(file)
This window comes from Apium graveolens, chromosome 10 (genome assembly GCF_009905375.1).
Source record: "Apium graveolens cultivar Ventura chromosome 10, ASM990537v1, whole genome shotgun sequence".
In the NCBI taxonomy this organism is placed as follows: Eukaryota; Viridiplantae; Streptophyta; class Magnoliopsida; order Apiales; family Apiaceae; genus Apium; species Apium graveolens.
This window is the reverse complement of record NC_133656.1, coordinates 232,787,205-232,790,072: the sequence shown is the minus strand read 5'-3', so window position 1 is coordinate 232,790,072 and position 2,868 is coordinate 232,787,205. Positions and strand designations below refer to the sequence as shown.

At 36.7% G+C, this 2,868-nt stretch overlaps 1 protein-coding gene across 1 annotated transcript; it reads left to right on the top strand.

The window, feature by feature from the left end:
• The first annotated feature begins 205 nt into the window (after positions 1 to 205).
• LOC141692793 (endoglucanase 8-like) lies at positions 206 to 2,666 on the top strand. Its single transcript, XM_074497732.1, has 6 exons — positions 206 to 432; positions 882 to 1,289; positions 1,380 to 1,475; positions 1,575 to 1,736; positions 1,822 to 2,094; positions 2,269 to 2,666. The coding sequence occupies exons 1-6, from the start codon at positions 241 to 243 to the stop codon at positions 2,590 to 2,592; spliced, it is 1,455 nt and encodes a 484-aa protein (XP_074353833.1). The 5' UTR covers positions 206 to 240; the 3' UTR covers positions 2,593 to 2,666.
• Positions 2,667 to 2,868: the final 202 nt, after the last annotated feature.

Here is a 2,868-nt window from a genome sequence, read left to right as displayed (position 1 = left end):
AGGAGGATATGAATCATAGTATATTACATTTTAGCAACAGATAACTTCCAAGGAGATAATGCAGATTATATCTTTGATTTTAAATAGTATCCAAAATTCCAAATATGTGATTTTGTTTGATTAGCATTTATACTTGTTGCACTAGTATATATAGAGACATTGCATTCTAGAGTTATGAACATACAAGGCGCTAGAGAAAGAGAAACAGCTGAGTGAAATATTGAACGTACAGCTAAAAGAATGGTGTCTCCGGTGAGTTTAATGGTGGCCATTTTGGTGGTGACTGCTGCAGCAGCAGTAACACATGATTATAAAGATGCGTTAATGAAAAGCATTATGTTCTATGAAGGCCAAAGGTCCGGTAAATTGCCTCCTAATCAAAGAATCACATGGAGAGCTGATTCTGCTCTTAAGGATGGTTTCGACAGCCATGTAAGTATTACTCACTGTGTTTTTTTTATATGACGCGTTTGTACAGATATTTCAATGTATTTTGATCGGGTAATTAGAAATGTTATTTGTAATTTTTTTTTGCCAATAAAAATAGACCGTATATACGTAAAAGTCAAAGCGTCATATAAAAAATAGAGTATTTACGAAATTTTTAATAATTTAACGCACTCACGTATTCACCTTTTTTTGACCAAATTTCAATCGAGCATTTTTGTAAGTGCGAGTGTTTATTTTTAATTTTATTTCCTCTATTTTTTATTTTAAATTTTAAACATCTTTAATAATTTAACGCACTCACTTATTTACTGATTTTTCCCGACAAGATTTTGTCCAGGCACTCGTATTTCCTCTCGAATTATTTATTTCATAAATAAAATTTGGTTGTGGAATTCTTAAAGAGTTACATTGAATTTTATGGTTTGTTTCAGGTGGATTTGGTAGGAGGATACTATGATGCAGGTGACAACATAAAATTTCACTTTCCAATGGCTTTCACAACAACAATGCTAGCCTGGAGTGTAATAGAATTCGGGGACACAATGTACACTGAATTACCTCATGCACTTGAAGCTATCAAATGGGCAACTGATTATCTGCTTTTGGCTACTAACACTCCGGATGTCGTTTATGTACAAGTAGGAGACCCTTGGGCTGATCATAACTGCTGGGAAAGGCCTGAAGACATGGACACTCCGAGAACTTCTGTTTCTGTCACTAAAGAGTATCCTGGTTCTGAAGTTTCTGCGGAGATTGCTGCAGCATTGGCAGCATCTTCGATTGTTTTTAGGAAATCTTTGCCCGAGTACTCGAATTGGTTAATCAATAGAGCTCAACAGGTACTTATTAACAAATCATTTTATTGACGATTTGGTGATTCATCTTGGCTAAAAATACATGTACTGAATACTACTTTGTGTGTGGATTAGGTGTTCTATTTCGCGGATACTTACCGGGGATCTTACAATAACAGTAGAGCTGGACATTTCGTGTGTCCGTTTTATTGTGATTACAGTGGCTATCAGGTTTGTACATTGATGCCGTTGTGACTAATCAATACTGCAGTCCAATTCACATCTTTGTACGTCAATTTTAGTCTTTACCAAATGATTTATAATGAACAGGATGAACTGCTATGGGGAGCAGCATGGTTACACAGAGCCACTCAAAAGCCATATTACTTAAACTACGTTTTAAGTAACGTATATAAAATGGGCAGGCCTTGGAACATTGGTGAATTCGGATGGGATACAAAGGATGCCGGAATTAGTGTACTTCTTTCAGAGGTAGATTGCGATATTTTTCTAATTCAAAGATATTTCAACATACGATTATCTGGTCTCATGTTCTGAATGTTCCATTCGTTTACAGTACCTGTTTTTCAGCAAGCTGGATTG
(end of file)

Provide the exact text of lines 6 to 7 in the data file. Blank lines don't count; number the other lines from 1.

The window, feature by feature from the left end:
• The first annotated feature begins 205 nt into the window (after positions 1 to 205).